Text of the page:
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Investor jitters about the UK economy sparked a sharp sell-off in the government bond market this week, pushing gilt yields to their highest level since the referendum.
There is an inverse relationship between gilt prices and yields, which means that if prices fall it causes yields to rise. This is what happened earlier in the week, as investors sold gilts on concerns about rising inflation and the prospect of a ‘hard Brexit’. This would see the UK excluded from the European Union’s (EU) single market.
Our exclusive Accumulator stock market data table shows that gilts tumbled 0.3% during the week and 2.1% over the past month. UK corporate bonds experienced similar falls, although eurozone government debt came off harder, down 1.2% on the week.
On Monday, gilt yields breached 1.2%, a level that hasn’t been seen since the UK’s EU referendum in June. It represents more than double the low that was reached on 12 August.
Inflation is the enemy of bonds because when you buy a bond you lock into a fixed income and this can be eroded by high inflation. Unilever demanding that Tesco pass on price hikes to consumers, as a result of sterling weakness, highlighted that inflationary pressures have already started to rear their head.
Higher-than-forecast inflation data released on Tuesday added more fuel to the fire. Consumer price inflation rose to 1%, representing its highest level since late 2014. Having fallen from the highs reached on Monday, the inflation data caused yields to rise once again. By Friday, the 10-year gilt yield had settled at 1.06%.
So what can investors learn from this debacle?
Chris Bowie, manager of the TwentyFour Corporate Bond fund, suggests the sell-off is particularly worrying because government bond yields determine what is known as the ‘risk-free’ rate of return. Lending money to a government is considered ‘risk-free’ because defaults are so rare. The risk-free rate underpins the pricing for all risk assets, namely anything beyond government bonds.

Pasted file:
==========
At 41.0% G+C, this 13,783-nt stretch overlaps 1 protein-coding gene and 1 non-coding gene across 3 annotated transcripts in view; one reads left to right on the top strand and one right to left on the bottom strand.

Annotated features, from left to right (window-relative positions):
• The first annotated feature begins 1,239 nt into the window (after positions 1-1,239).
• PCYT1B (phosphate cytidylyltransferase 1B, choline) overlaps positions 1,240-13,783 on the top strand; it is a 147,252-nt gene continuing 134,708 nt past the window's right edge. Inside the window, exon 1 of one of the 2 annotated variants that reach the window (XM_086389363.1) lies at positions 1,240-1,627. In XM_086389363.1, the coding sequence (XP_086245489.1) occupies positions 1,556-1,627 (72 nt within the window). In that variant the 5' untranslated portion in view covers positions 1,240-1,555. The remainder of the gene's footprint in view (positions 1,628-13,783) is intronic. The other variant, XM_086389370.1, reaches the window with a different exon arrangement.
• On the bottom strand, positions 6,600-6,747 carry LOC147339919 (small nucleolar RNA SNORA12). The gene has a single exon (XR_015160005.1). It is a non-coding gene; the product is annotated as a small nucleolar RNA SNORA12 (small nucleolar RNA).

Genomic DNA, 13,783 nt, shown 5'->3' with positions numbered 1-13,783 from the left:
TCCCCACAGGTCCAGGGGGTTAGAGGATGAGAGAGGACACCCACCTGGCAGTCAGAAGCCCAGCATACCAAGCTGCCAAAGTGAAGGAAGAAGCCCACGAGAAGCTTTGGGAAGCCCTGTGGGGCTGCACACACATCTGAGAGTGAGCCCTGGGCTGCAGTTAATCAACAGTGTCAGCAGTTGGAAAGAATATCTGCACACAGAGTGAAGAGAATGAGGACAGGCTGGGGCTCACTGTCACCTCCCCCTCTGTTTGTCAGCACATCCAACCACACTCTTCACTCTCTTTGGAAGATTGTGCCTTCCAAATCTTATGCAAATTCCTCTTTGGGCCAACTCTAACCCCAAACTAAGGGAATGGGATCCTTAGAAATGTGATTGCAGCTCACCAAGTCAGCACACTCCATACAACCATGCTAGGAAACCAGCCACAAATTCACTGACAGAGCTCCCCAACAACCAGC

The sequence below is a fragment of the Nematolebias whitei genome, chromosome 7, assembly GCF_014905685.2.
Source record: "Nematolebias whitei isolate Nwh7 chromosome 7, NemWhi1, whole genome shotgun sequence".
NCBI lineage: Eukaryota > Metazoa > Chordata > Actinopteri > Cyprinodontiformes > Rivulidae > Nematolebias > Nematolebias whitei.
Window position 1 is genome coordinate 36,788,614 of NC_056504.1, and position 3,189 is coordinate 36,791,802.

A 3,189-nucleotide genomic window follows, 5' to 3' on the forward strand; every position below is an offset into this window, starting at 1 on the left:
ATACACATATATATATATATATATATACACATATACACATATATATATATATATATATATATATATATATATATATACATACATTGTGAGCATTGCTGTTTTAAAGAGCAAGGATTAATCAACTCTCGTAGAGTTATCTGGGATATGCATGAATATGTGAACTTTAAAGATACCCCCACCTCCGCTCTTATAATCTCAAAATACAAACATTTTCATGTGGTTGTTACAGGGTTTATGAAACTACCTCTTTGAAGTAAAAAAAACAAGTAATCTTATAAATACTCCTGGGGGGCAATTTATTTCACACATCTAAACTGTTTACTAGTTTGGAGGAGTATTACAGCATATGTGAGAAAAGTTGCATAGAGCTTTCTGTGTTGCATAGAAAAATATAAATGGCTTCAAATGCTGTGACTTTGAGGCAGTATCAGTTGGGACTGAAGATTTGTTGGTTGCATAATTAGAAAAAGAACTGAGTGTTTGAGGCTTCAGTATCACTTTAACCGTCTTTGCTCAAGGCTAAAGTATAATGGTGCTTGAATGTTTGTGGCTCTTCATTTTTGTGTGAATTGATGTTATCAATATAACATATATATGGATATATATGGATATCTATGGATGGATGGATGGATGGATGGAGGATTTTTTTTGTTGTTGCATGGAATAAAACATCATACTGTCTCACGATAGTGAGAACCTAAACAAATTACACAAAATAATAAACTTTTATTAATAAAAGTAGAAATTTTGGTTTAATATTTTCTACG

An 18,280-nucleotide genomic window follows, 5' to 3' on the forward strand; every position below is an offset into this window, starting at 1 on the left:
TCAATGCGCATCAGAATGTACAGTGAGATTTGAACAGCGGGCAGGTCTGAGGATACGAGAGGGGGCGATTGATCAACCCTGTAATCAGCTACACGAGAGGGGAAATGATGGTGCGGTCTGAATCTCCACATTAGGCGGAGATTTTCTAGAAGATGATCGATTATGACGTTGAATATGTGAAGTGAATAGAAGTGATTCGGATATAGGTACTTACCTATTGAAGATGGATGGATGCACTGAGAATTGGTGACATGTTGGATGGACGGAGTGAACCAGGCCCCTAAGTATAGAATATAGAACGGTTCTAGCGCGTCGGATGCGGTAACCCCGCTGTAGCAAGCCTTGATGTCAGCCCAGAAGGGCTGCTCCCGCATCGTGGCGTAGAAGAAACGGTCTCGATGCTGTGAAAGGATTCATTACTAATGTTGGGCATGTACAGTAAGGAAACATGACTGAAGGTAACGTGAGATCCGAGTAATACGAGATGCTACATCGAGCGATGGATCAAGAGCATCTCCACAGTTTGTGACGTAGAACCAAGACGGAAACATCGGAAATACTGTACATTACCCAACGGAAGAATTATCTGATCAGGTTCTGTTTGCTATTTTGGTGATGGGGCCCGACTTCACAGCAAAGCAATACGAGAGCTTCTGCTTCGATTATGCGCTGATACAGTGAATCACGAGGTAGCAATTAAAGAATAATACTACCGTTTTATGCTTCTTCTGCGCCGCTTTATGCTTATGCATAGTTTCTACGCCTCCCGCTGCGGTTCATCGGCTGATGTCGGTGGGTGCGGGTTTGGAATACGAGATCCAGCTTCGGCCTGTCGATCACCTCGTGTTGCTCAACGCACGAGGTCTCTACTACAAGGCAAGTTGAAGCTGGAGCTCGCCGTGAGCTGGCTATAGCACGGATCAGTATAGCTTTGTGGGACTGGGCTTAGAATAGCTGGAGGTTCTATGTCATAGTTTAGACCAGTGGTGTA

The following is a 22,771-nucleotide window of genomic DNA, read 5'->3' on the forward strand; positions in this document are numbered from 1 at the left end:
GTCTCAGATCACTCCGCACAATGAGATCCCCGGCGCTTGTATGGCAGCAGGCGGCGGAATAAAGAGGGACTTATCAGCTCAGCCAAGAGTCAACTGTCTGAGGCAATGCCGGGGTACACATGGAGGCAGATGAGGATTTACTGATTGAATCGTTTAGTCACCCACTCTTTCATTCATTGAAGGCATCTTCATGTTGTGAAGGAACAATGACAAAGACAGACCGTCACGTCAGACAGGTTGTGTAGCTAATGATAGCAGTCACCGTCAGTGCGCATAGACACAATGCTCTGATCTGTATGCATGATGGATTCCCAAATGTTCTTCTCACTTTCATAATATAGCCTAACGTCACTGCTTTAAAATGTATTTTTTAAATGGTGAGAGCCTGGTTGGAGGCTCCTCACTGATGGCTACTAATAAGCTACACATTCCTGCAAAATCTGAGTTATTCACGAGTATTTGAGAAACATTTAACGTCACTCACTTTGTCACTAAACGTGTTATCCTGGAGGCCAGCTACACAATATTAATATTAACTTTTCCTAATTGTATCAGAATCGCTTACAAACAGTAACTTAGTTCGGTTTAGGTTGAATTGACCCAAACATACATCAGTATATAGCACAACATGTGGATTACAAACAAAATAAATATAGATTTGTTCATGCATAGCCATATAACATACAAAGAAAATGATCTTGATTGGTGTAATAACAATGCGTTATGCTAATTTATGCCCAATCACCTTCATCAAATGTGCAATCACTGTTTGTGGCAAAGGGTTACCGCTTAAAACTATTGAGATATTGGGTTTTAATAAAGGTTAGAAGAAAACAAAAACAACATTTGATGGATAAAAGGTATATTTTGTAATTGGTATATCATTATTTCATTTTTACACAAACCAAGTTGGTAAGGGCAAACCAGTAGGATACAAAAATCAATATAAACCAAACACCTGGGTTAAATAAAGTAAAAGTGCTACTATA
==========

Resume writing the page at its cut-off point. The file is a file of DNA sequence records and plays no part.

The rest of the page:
With the Bank of England having resumed 'quantitative easing' - or bulk bond buying - in an attempt to bolster the economy and lower long-term interest rates, the prices of gilts and other bonds had become expensive and vulnerable to a fall. Their rise had in turn pushed up the price of other riskier assets, including shares.
‘Far from being only a long-term valuation issue, in the short term, and despite buying from the Bank of England, UK risk-free rates are showing they are anything but risk-free,’ Bowie noted.
Laith Khalaf, senior analyst at investment broker Hargreaves Lansdown, says the jump in gilt yields is understandable, given that inflationary pressures have reappeared and yields had reached such low levels. He also suggests that the prospect of a US interest rate rise also spooked the gilt market.
If gilt yields continue to rise it will mean sharp falls for anyone holding them or investing in them via funds. However, if that happens there will come a point when income-hungry investors will start to invest, said Khalaf.
‘Income-starved investors can only ignore rising yields for so long, before they get tempted in, which puts something of a floor under the bond market, particularly when pension funds are gobbling up all the gilts they can get.
‘Indeed, the back-up in yields may offer some glimmer of hope for companies with pension liabilities, whose deficits may now be spiralling back into control,’ he explained.
Rising gilt yields also spells a rare piece of good news for people preparing to retire. Annuity rates, which have suffered a long-term slump as a result of falling rates, have risen 3.4% in the space of four weeks. This means that a retiree buying an annuity today with their pension pot will generate a slightly higher income for the rest of their lives as a result.